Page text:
Thursday, June 25, 2009

English (and Football) Only

What do you call a person who speaks two languages?


So what if that person speaks three languages?

That's easy right, trilingual.

So what do you call someone who only speaks one language?

The answer: An American.

Sorry for the corny joke but that one has been going around in my bilingual circle of friends for years and there's more than a bit of truth to it. We Americans are notorious in our stubbornness to speak English and only English, which is a disservice to us all, but particularly our kids.

When it comes to opportunity these days, speaking additional languages is a major advantage. To illustrate that fact, all you need to do is visit practically any service related industry and look who's the people are who are front and center. In many cases it's a bilingual English/Spanish speaker because hey, companies aren't stupid and definitely understand who their customers are and which customers they would like to have. In a lot of cases, those new customers speak Spanish.

Not to say they don't speak or will never speak English, but you reach people where they are at. That's why I make it a point to practice my Spanish with whomever allows me to inflict it on them. In fact, if there's anyone out there with a similar mindset let me know in the comments and we'll figure out a way to practice together.

A lot of people feel that English is the unofficial global language but I disagree. The true international language that most Americans also don't speak is soccer, or more accurately, football. I'm a big fan of the game, especially the internatinal tournaments pitting national teams, one of which is going on right now. It's the Confederations Cup being held in South Africa which will also host the World Cup next year. The American team is doing quite well in this tournament, so far advancing through group play and defeating the mighty Spanish team today to earn a spot in Sunday's championship game.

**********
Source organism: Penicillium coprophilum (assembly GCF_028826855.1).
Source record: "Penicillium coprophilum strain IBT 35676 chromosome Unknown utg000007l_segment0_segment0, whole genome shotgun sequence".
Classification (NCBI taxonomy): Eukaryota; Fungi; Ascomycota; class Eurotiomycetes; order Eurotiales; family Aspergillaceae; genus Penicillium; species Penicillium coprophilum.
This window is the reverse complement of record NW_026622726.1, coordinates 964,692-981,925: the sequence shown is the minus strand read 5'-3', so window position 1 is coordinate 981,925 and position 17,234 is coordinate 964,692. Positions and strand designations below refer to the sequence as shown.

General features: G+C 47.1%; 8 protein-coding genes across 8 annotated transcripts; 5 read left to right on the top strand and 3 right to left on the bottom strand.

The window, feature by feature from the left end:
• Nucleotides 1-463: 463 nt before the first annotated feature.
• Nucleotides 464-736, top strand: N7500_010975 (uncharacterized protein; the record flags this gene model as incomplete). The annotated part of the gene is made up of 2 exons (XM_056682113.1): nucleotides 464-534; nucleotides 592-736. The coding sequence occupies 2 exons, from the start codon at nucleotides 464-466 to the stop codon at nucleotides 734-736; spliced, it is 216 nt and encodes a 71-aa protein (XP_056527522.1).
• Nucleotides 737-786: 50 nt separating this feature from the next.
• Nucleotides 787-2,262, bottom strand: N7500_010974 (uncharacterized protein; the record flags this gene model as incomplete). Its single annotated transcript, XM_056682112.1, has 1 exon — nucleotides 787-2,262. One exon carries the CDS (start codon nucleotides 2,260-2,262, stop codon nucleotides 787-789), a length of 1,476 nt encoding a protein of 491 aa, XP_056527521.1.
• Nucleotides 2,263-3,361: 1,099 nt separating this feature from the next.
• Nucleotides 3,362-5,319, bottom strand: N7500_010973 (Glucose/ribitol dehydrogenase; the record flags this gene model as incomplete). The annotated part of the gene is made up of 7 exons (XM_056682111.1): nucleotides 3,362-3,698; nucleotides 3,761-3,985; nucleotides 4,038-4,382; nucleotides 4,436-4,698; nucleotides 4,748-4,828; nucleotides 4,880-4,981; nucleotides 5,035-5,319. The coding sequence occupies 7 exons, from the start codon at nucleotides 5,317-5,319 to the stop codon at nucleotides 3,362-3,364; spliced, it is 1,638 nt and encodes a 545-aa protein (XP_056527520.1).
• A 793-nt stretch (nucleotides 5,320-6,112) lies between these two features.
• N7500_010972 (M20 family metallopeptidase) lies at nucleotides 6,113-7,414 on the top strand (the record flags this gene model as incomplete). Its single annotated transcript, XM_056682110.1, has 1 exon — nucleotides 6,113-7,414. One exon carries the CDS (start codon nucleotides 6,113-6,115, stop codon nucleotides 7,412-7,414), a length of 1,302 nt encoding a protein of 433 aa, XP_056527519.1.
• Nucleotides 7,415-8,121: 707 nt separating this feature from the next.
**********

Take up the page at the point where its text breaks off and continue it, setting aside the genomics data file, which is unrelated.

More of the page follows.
Quite an accomplishment though you wouldn't know that living here in the States. Anywhere else such an achievement would be cause for celebrating in the streets, but not here. Most of us just don't pay any attention to soccer, I mean football, at all. Just like our inability to carry on a conversation in anything other than English, we are pretty much incapable of conversing in this global language of sport as well, and I think that's a shame.

So in addition to pummeling anyone who'll engage me with my Spanish, I'm trying to do the same in regard to soccer. The question is whether anyone's listening.



jobsanger said...

I also love the international game of soccer. I even stayed up late last night to watch a replay of the U.S.-Spain game.
And you're right, it's a shame most Americans don't realize what a huge accomplishment that was for our national team!

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